You could easily outfit both your home and your clothes closet at Silk & Bur-lap. A sophisticated mix of women’s fashions from area designers—such as DC’s Kim Schalk—and graphic tees from the Dutch design house Zoe Karssen hang on racks, while goat-fur pillows, framed mirrors, and candles with soothing scents are neatly displayed everywhere else. We particularly like the funky chandeliers, made from wooden beads, met-al, and/or crystal, dangling throughout the store. 28 E. Patrick St.; 301-360-9648.
This isn’t so much a candy store as it is a museum that sells its Confectionary displays. True Treats traces the history of old-school sweets—and we mean old, old school, like hickory bark, enjoyed by the Iroquois—to 19th-century Buttermints and retro faves such as Goo Goo Clusters, Mary Janes, and Squirrel Nut Zippers. 237 N. Market St.; 240-608-9106.
Where to Eat
Pick your spot: the cool blue-and-white dining room with its pillowy booths or the buzzing bar with its excellent happy-hour specials. Both are fine locations to enjoy chef Rick Ade’s sublime Greek, Turkish, and Lebanese small plates. Try the dried-beef pastirma, topped with pistachios, apricots, and feta, or the saganaki—kasseri cheese flamed with brandy tableside and extinguished with a spritz of lemon. 6 N. East St.; 240-651-5155.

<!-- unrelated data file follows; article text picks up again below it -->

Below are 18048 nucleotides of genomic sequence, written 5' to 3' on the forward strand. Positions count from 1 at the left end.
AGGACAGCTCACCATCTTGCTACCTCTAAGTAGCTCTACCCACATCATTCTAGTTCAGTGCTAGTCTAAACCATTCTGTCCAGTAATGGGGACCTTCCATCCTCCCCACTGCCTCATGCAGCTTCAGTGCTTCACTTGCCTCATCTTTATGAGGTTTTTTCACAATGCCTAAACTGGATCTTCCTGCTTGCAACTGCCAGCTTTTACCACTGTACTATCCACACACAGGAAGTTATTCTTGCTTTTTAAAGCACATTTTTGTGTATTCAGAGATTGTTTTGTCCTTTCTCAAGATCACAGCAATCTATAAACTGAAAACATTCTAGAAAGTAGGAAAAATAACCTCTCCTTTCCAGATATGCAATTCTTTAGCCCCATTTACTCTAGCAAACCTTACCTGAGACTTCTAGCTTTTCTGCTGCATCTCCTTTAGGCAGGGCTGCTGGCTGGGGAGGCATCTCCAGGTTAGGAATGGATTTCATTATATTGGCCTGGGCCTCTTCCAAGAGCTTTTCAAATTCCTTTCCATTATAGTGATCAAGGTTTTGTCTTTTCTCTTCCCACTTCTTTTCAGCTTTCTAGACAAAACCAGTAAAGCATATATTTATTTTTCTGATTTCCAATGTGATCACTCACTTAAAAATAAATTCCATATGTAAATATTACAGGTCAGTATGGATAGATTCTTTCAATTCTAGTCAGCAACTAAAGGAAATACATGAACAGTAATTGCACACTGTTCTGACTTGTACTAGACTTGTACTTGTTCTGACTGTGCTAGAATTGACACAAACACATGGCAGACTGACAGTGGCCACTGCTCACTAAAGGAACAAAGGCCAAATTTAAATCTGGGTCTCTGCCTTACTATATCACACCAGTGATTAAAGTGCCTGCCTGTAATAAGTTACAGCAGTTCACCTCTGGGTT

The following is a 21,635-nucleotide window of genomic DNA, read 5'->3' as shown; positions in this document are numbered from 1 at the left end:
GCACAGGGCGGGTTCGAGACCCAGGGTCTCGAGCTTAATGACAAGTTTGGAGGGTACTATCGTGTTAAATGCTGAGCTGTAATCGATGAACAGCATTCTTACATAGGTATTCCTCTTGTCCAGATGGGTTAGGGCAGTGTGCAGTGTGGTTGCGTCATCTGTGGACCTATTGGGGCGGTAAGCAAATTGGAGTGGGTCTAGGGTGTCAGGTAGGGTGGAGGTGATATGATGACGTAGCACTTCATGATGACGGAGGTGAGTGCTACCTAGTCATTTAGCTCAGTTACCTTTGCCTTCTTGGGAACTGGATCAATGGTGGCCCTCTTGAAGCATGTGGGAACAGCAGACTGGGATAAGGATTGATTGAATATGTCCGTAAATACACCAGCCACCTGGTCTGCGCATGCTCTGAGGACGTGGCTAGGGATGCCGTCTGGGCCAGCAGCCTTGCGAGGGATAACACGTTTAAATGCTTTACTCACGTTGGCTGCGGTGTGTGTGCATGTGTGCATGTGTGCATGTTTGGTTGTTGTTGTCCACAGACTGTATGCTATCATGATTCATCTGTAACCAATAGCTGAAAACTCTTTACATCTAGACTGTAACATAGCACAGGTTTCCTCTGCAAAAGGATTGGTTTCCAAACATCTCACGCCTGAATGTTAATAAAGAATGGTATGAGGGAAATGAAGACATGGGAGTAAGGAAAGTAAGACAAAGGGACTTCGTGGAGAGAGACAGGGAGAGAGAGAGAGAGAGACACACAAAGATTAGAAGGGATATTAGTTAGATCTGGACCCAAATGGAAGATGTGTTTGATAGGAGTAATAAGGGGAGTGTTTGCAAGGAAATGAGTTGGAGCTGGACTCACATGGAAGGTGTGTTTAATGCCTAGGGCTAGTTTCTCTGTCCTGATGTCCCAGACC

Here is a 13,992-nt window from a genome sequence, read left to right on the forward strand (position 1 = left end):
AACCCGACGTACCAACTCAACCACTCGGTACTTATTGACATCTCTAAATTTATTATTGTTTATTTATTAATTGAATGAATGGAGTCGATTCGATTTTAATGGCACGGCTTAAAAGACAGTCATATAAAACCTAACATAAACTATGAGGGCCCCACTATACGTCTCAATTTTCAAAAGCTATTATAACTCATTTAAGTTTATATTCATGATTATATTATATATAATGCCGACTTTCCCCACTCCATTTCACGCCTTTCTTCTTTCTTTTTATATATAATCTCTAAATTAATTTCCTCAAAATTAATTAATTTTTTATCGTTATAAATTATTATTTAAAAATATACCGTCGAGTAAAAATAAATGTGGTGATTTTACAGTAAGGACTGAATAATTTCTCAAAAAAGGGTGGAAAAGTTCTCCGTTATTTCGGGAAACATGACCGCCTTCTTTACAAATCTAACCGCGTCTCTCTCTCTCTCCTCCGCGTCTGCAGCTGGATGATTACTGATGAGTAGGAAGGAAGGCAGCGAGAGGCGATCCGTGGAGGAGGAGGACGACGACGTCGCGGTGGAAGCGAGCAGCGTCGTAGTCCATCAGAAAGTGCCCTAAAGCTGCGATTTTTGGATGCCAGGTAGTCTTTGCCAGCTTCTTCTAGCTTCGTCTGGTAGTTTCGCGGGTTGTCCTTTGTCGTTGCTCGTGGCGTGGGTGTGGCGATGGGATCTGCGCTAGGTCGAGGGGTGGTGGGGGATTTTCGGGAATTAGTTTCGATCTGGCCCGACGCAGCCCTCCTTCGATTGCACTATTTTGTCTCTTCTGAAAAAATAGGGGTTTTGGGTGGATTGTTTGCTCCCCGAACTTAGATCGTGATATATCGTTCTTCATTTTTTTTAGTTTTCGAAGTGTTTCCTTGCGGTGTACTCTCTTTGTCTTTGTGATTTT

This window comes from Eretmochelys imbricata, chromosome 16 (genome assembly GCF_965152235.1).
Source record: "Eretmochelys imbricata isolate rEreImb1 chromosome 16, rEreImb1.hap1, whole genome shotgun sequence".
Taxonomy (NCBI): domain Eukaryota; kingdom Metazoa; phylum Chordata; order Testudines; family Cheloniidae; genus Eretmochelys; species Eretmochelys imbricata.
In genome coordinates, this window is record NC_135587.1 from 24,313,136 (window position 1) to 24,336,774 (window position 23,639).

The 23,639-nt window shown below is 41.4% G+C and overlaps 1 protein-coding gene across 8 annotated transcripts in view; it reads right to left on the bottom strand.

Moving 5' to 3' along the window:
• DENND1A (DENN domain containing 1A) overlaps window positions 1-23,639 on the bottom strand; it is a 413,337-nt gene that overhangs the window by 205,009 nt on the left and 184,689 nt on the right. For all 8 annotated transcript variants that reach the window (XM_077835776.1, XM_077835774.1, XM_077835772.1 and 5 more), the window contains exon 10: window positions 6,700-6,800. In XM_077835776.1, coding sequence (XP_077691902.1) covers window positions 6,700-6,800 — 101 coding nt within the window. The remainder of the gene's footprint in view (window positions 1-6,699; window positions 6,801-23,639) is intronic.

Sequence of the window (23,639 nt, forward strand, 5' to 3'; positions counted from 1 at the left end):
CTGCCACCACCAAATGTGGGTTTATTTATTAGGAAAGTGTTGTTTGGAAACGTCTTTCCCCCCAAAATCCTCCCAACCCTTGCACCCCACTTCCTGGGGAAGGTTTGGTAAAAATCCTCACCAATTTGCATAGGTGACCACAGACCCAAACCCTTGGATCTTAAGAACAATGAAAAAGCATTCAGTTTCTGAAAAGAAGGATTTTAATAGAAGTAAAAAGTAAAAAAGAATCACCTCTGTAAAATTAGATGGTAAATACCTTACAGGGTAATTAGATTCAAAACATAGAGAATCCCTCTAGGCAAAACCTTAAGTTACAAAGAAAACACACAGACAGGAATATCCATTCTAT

Every town needs a go-to barbecue joint, and Black Hog’s pulled pork and St. Louis ribs check all the right boxes. But even your buddy Bubba will rave about the Arkansas brisket—charred, chopped, and doused in a sweet crimson sauce. Everything gets served the way good, sloppy food should: on plastic trays covered in brown paper. 118 S. Market St.; 301-662-9090.
This local favorite was serving farm-to-table fare with gluten-free and vegan options long before those became culinary buzzwords. Omnivores still get to enjoy sandwiches and salads spiked with chicken or fish, and all stir-fries are dressed in a choice of 11 sauces ranging from Polynesian to Creole to Japanese. 45 N. Market St.; 301-663-4912.
This “modern Latin bistro” is a newcomer, but it has scored a devoted following with its tasty tacos and made-to-order guacamoles and salsas served with house-made tortilla chips. For something different, try the traditional Peruvian causas—puréed potatoes layered with chicken salad, egg, scallion, and avocado. 129 N. Market St.; 301-694-3015.
Over the years, the Tasting Room has earned a reputation for its special-occasion dinners and see-and-be-seen bar crowd, but we also like it at lunchtime, with its selection of soups (try the lobster chowder, tinged with sherry), salads, and dishes such as shrimp ’n’ grits and Thai-steamed mussels. And at $18 for three courses, the prix-fixe option is among the best lunch deals in town. 101 N. Market St.; 240-379-7772.
Seven years after Bryan Voltaggio vaulted onto the national cooking scene with his appearances on Top Chef and Top Chef Masters, his flagship restaurant continues to buzz along. These days, it’s easier to score a table—Saturday-night reservations can be snagged a month out, we’re told—but even if some of the celebrity shine has faded, the mansion setting remains a glamorous spot to taste the cuisine that put Frederick on the culinary map. 228 N. Market St.; 301-696-8658.
This article appears in the November 2016 issue of Washingtonian.